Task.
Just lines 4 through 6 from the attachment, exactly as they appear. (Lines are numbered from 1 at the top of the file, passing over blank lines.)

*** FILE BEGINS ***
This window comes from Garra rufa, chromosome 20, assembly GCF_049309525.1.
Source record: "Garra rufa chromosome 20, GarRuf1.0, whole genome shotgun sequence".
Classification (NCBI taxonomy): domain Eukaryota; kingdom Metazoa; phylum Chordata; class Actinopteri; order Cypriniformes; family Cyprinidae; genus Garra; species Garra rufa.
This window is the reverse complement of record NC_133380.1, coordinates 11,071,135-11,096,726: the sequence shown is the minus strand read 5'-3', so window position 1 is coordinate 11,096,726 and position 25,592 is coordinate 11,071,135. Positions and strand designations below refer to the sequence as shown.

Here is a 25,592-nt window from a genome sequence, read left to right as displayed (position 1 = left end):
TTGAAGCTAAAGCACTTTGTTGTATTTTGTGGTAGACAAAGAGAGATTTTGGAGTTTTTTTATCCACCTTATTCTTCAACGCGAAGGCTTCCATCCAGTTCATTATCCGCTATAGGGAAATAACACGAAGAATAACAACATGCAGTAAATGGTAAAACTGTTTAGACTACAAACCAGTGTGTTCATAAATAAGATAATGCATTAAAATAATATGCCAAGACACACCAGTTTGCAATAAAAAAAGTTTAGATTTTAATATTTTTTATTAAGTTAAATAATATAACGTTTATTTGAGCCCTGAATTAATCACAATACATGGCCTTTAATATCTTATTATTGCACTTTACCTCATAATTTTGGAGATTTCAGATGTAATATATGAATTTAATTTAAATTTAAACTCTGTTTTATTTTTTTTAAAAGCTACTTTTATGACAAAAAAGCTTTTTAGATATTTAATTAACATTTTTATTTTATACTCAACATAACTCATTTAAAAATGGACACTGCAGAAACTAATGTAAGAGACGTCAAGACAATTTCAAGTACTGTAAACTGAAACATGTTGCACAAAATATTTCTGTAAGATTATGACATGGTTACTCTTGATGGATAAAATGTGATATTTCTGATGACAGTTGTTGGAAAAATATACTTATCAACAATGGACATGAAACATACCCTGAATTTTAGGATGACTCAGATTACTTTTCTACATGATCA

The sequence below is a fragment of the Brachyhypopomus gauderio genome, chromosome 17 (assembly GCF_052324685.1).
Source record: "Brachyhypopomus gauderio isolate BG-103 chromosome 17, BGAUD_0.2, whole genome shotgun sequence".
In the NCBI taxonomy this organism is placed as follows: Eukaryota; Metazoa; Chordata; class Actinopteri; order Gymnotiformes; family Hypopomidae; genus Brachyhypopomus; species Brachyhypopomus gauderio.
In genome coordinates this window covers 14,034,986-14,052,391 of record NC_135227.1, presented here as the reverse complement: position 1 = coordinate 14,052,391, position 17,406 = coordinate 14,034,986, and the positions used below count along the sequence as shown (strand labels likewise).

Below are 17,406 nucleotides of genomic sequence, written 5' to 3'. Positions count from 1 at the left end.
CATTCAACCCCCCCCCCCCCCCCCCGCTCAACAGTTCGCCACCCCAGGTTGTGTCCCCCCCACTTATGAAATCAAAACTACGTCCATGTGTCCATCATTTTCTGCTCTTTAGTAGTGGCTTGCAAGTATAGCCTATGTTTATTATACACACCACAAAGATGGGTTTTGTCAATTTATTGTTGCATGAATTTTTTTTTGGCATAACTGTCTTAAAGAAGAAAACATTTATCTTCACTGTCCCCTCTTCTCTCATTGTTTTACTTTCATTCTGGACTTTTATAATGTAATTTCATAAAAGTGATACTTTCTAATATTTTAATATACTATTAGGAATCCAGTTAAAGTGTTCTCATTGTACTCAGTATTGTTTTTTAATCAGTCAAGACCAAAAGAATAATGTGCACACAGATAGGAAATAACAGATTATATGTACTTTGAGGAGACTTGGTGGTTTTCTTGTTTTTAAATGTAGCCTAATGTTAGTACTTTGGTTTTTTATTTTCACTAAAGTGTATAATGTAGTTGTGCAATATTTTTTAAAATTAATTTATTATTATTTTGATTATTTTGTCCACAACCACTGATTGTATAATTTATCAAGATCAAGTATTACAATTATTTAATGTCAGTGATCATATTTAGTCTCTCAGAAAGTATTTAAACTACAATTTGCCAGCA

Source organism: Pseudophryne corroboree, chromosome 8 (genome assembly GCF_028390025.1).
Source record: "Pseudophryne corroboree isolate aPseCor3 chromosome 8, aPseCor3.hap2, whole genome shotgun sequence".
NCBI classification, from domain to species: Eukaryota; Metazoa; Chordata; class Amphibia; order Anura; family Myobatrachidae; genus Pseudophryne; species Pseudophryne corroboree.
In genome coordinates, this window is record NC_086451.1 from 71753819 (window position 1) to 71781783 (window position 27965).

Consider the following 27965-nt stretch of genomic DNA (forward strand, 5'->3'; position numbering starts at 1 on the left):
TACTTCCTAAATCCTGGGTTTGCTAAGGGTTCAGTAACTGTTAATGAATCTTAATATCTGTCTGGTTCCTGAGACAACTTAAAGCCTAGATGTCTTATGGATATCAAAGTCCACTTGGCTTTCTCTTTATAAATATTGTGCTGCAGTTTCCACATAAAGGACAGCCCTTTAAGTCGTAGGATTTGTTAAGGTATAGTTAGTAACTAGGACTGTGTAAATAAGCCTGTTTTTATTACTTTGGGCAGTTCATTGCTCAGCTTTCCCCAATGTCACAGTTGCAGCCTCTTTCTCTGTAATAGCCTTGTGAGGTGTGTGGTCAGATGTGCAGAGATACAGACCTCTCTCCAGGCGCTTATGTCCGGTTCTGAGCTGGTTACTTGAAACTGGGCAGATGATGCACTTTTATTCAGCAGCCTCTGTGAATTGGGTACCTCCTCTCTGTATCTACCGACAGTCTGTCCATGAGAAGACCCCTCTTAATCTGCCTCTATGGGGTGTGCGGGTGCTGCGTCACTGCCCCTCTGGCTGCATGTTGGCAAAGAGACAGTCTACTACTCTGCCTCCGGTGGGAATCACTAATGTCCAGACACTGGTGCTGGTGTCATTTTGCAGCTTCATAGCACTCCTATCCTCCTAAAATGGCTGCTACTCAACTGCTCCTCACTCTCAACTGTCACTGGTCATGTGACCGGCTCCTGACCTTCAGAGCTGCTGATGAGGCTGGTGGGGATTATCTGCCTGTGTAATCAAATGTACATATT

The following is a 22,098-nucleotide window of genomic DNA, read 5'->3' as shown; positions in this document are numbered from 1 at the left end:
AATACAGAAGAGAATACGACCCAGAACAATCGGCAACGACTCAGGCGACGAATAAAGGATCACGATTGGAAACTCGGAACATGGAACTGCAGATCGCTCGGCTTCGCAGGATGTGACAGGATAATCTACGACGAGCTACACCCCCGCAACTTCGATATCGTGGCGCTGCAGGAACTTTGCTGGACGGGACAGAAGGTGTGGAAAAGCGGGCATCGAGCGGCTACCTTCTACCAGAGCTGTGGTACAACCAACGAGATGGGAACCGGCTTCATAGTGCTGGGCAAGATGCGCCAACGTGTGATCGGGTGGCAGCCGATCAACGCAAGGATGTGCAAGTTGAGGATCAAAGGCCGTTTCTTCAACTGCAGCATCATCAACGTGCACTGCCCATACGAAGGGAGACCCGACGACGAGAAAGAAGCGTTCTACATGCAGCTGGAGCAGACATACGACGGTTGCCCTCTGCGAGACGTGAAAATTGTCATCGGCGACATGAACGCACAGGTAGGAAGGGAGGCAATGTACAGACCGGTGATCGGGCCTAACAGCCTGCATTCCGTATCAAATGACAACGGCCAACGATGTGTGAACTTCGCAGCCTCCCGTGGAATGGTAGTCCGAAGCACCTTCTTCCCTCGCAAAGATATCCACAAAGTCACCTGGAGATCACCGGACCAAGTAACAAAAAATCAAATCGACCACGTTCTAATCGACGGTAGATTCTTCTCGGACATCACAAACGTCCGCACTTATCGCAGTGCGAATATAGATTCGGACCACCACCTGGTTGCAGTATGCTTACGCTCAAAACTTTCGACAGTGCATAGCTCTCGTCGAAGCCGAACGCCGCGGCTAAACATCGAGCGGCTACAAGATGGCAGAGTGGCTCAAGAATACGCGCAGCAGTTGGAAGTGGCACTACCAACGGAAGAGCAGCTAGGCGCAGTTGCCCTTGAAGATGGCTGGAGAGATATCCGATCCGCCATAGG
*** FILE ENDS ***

This window is the reverse complement of record NC_133380.1, coordinates 11,071,135-11,096,726: the sequence shown is the minus strand read 5'-3', so window position 1 is coordinate 11,096,726 and position 25,592 is coordinate 11,071,135. Positions and strand designations below refer to the sequence as shown.

Here is a 25,592-nt window from a genome sequence, read left to right as displayed (position 1 = left end):
TTGAAGCTAAAGCACTTTGTTGTATTTTGTGGTAGACAAAGAGAGATTTTGGAGTTTTTTTATCCACCTTATTCTTCAACGCGAAGGCTTCCATCCAGTTCATTATCCGCTATAGGGAAATAACACGAAGAATAACAACATGCAGTAAATGGTAAAACTGTTTAGACTACAAACCAGTGTGTTCATAAATAAGATAATGCATTAAAATAATATGCCAAGACACACCAGTTTGCAATAAAAAAAGTTTAGATTTTAATATTTTTTATTAAGTTAAATAATATAACGTTTATTTGAGCCCTGAATTAATCACAATACATGGCCTTTAATATCTTATTATTGCACTTTACCTCATAATTTTGGAGATTTCAGATGTAATATATGAATTTAATTTAAATTTAAACTCTGTTTTATTTTTTTTAAAAGCTACTTTTATGACAAAAAAGCTTTTTAGATATTTAATTAACATTTTTATTTTATACTCAACATAACTCATTTAAAAATGGACACTGCAGAAACTAATGTAAGAGACGTCAAGACAATTTCAAGTACTGTAAACTGAAACATGTTGCACAAAATATTTCTGTAAGATTATGACATGGTTACTCTTGATGGATAAAATGTGATATTTCTGATGACAGTTGTTGGAAAAATATACTTATCAACAATGGACATGAAACATACCCTGAATTTTAGGATGACTCAGATTACTTTTCTACATGATCA